How to weld Cast Iron | Cast Iron crack repair

Date: 17-11-2021


Welding of cast iron has unique challenges, especially prevention of further cracking. Here's a simple guide to help you get it right. 


1. Process

Stick is arguably the best and most popular process when it comes to crack repair of common cast irons, especially where users have limited equipment and/or experience. Cast iron rods/electrodes are readily available in small qtys (or 'handy packs') which is ideal for one-off jobs.  

Oxy Brazing:
Not as strong as welding, and may not be suitable for applications where the casting will be subject to high service temperatures (for example manifolds and engine parts). However can be a good option where the component will not be subject to load/tension or high tempeartures and/or repair of difficult-to-weld types of cast iron where welding processes are not successful. 
Weldclass Brazing Rods

Oxy Welding:
In times past this was a popular method, before electric/arc welders became more affordable and widely used. Sourcing the correct type of filler rod can be difficult, due to the declining popularity of this process. Note this is only possible with Oxy-Acetylene (not Oxy-LPG).

Typically a user-friendly process, however cast iron MIG wire can be difficult and costly to source. Worth considering for larger or repetitive jobs. 

Requires more experience/skill vs Stick or MIG welding. Does not produce spatter, which is an advantage when repairing critical surfaces where spatter may cause damage or costly and time-consuming clean-up. Sourcing the correct type of filler rod can be difficult & costly.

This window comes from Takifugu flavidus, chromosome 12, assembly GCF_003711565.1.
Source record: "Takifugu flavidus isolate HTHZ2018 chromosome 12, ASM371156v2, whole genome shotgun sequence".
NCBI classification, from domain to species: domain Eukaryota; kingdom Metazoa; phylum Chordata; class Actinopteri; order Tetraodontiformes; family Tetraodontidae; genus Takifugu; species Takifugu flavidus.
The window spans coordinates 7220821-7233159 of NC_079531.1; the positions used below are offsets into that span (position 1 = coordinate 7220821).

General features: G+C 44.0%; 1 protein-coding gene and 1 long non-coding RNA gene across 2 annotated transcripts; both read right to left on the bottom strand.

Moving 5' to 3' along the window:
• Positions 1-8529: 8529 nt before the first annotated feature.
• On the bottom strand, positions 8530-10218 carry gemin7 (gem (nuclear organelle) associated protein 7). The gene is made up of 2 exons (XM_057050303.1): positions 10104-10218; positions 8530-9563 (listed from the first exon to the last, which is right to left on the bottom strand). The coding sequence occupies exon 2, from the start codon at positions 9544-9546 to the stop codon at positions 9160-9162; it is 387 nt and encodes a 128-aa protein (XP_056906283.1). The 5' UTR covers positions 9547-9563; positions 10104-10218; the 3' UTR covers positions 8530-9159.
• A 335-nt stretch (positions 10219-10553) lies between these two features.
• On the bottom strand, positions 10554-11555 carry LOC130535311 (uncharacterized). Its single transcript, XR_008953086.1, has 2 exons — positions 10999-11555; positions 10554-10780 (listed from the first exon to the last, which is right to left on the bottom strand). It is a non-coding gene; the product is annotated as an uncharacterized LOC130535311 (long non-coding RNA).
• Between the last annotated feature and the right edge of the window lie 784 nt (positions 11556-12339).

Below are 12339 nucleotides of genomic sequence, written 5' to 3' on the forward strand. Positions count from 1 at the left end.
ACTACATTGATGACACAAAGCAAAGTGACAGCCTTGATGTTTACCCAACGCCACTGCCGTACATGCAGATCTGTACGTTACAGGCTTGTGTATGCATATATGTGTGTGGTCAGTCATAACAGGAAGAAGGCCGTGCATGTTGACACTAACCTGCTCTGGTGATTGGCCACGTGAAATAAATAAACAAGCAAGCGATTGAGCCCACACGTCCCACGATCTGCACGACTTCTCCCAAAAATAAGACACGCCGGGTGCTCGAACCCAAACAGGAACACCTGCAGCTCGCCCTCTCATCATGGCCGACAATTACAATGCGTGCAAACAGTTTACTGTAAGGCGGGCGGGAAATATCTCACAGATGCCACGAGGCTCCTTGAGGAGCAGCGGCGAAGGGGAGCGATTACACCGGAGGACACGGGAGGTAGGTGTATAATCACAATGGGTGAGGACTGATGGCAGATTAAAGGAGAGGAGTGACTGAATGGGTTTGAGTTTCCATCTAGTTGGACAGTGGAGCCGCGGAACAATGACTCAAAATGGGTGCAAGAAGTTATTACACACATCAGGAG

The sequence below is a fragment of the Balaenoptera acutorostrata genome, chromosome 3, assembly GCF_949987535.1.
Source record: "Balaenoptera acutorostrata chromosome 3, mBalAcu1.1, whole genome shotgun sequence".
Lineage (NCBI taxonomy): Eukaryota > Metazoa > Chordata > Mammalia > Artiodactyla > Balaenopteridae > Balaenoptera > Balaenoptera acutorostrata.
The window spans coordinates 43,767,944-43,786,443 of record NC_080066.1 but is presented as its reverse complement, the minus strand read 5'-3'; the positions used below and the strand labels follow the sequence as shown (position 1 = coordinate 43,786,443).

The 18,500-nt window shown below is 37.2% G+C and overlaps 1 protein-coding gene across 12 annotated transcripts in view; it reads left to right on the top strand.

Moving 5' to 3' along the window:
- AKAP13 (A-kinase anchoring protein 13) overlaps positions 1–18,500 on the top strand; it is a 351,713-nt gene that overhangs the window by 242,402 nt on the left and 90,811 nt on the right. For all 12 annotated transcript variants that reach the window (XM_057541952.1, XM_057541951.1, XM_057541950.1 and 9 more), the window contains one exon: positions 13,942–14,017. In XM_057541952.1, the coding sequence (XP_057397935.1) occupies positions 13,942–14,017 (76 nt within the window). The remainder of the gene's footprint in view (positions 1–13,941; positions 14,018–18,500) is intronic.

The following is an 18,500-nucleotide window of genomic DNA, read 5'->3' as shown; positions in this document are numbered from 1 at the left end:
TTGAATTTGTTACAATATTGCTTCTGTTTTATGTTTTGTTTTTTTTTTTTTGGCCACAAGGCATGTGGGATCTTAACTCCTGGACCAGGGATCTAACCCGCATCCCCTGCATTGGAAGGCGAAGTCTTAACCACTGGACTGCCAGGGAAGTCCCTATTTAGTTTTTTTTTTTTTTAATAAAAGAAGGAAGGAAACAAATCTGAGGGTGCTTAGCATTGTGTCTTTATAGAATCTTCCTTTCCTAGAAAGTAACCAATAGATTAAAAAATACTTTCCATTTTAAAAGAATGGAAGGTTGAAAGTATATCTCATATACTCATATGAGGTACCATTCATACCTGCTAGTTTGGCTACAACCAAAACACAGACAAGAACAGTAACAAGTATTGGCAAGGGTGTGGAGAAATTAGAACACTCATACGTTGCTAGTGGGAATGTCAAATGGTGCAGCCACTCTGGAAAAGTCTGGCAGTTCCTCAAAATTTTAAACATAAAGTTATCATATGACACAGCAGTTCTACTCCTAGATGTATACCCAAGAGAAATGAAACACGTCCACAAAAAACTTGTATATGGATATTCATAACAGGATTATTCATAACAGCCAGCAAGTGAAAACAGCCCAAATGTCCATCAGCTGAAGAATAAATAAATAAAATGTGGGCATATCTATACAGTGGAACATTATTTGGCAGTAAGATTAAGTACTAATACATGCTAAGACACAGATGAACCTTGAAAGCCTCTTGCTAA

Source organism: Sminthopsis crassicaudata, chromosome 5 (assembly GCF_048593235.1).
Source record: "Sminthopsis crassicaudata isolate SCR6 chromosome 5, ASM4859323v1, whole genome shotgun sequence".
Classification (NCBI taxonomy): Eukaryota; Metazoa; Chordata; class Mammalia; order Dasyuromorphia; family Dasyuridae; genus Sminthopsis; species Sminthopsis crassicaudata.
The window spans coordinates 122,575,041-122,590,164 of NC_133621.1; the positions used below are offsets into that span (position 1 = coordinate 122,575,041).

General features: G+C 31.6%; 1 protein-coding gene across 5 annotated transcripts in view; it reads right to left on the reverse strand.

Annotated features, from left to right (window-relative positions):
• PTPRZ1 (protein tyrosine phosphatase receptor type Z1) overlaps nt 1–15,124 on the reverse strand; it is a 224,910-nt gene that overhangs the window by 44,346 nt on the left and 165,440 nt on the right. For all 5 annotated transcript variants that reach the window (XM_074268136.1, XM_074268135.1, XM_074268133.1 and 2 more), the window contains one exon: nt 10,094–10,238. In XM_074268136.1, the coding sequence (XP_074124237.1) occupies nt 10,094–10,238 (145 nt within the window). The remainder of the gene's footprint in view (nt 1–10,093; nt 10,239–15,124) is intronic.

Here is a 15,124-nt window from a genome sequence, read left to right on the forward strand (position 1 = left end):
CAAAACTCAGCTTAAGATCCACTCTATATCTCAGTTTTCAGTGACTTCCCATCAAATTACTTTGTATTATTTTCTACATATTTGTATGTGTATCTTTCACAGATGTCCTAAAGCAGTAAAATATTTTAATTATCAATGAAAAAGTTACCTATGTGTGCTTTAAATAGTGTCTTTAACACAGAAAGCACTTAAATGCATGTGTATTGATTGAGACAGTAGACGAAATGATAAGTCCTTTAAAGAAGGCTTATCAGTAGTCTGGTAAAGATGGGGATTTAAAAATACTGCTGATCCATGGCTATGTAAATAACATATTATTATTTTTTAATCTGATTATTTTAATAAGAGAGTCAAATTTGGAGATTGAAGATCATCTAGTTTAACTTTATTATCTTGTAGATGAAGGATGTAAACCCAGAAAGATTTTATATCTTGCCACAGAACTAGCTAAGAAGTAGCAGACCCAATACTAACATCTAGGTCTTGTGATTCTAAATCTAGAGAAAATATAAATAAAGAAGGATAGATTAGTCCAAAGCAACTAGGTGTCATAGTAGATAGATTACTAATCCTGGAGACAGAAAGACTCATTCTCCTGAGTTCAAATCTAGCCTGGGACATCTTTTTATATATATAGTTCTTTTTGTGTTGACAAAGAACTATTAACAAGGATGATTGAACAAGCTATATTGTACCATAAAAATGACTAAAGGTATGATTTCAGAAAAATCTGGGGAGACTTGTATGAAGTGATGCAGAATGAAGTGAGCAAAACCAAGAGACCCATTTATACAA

The following welding guide is written for stick welding, however the general principles apply to all processes.


2. Cleaning

It is absolutely critical that the weld area is very clean. Dirt, oil and impurities will make it impossible to achieve a sound weld. Steam cleaning (or hot water) is often the best method, as impurities are often absorbed into the porous surface of cast iron. Clean around and on all sides of component, not just the direct surfaces to be welded.


3. Preparation

Vee out cracks using a rotary burr or grinding disc, often a U-shaped groove is best. Or if butt welding pieces together, bevel the edges of the joint. 


4. Welding Electrode Selection:

Specialist cast-iron electrodes should be used, which have a high nickel content of between 50% and 99%. (Some welders will claim that it is possible to use 'general purpose' steel electrodes to weld cast iron. While this is possible in some applications, cracking is far more likely and this is definitely not recommended).

Weldclass Platinum NiFe 3.2mm Cast Iron electrodes are suitable for welding common cast irons to themselves and to steel. The weld metal is also stronger and more resistant to solidification cracking than the pure nickel (Ni-Cl) electrode types. 

For critical applications, welding of specialist or sensitive equipment, etc you may need to consult a metallurgist and/or the original manufacturer of the equipment being welded, to determine the correct type of welding consumable. 

Weldclass Cast Iron Electrodes


5. Heat-treat vs Cold Welding